Friday, April 26, 2024

Bad Poetry: The Death of Social Media?

"Anyone can talk to anyone,"
We said, when Twitter used to flourish.
"Each one decides what to welcome or to shun."
Such rules could nourish
Conversations lively, conversations lame,
Mere vulgarisms,
The comfort of greetings every day the same,
Loyalties or schisms,
Insults exchanged with giggles or with tears
By children learning
The rules of conversation with their peers,
Effect discerning,
And messages from distant friends,
Soldier or student,
Flirtations, or friendships, or quarrels, too,
Foolish or prudent.
People were free to be themselves,
And for a writer,
Hundreds of people being themselves--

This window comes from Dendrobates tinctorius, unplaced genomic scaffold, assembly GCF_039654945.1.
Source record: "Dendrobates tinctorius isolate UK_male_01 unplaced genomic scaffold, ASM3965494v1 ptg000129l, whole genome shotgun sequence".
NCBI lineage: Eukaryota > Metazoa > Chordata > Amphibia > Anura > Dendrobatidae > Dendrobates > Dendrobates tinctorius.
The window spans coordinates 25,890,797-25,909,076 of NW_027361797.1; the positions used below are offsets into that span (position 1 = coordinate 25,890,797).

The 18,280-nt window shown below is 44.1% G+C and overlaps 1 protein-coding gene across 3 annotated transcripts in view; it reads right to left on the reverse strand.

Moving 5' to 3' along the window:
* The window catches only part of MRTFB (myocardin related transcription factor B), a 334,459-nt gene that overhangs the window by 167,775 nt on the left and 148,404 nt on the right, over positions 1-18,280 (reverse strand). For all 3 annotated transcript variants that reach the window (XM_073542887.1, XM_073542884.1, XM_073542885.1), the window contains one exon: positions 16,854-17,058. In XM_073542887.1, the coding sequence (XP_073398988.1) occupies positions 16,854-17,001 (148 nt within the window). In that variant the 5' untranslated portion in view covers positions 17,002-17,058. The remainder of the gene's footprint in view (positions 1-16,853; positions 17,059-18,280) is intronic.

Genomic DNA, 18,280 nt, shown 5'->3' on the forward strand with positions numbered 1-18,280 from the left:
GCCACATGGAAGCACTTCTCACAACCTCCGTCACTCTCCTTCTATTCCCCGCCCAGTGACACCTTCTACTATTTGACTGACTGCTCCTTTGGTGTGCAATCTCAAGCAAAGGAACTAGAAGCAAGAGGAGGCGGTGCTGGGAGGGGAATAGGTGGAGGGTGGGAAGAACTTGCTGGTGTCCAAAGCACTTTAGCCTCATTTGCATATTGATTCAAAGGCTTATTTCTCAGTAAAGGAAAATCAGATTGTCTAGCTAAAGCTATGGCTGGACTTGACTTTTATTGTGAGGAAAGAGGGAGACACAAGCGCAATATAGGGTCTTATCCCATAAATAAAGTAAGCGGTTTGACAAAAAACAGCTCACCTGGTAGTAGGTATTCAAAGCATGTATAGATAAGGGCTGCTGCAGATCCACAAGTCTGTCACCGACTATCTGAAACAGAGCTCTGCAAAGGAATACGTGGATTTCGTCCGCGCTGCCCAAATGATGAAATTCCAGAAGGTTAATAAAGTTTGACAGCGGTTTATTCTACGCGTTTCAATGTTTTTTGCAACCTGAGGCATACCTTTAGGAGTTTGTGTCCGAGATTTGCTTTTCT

What prospect's brighter?
Much could be learned of politics
By politicians;
Of marketing, and even public health,
By statisticians.

But censorship threw up its ugly head;
Foreigners, greedy
For profits gained from the worst kind of fraud,
Claimed they were needy
Of censorship to pamper feelings of 
Snowflakes so special
That they were hurt by any word or none
Of all things racial.
Now no one talks to anyone
On censored Twitter;
For only the corporations' speech,
Strident and bitter,
Has opportunities to reach
Those who would follow
Friends, kin, writers or politicians,
The deep, the shallow.
And corporate messages are nothing new;
With scorn, derision,
We note that we had heard them all before
On television.
The corporations pay to own the airwaves,
Drool on lips glistening;
How long before they notice that
Nobody's listening?


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